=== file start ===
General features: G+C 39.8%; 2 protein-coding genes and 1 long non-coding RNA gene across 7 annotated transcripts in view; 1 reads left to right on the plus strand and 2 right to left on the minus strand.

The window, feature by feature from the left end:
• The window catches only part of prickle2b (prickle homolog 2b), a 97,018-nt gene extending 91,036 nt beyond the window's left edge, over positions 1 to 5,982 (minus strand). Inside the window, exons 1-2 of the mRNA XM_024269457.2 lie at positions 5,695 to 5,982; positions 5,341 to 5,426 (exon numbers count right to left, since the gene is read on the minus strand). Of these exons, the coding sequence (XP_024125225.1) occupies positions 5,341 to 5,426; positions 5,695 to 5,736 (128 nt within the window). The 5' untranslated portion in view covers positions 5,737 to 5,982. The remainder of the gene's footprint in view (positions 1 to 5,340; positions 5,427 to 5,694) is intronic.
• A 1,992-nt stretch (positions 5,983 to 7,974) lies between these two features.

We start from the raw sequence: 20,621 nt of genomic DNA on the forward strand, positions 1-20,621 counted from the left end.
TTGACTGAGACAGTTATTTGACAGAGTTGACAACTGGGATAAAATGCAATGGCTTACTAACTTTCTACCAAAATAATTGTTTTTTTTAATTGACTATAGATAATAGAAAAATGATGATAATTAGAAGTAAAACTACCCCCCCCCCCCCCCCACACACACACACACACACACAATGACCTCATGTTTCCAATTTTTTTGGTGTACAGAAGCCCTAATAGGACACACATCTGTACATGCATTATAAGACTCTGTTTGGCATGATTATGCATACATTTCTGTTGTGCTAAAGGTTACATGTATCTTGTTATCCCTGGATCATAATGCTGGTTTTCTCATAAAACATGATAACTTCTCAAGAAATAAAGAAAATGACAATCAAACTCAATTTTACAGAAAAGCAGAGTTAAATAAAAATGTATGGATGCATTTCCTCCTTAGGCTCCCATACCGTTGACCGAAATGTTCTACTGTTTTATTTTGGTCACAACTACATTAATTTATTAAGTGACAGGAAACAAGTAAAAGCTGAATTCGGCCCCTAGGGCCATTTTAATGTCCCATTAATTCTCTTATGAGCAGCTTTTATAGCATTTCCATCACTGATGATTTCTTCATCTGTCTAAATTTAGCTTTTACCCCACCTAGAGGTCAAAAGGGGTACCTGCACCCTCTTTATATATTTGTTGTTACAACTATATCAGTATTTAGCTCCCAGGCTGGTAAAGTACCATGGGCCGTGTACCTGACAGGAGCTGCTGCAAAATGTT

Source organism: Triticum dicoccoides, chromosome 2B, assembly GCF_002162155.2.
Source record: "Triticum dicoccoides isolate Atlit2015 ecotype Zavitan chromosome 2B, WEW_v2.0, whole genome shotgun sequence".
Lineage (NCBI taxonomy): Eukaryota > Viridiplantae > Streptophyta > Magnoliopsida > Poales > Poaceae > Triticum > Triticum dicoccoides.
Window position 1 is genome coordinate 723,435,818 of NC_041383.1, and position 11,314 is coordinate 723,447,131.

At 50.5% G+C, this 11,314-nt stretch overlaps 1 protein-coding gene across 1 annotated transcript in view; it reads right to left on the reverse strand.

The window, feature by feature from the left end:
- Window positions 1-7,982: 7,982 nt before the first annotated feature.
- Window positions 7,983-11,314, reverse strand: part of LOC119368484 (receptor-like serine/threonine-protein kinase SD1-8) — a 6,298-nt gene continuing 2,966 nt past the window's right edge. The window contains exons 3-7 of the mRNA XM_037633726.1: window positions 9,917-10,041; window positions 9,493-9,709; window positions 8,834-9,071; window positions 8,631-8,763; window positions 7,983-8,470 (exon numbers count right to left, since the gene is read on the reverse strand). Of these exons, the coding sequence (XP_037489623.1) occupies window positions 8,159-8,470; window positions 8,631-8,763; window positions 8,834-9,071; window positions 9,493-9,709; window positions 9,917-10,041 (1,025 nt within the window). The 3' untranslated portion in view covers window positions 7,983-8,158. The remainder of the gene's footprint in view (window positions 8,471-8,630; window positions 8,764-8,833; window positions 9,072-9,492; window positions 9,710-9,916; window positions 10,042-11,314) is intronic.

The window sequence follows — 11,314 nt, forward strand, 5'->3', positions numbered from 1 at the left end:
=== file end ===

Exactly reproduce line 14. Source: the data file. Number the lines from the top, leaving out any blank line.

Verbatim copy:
- Window positions 7,983-11,314, reverse strand: part of LOC119368484 (receptor-like serine/threonine-protein kinase SD1-8) — a 6,298-nt gene continuing 2,966 nt past the window's right edge. The window contains exons 3-7 of the mRNA XM_037633726.1: window positions 9,917-10,041; window positions 9,493-9,709; window positions 8,834-9,071; window positions 8,631-8,763; window positions 7,983-8,470 (exon numbers count right to left, since the gene is read on the reverse strand). Of these exons, the coding sequence (XP_037489623.1) occupies window positions 8,159-8,470; window positions 8,631-8,763; window positions 8,834-9,071; window positions 9,493-9,709; window positions 9,917-10,041 (1,025 nt within the window). The 3' untranslated portion in view covers window positions 7,983-8,158. The remainder of the gene's footprint in view (window positions 8,471-8,630; window positions 8,764-8,833; window positions 9,072-9,492; window positions 9,710-9,916; window positions 10,042-11,314) is intronic.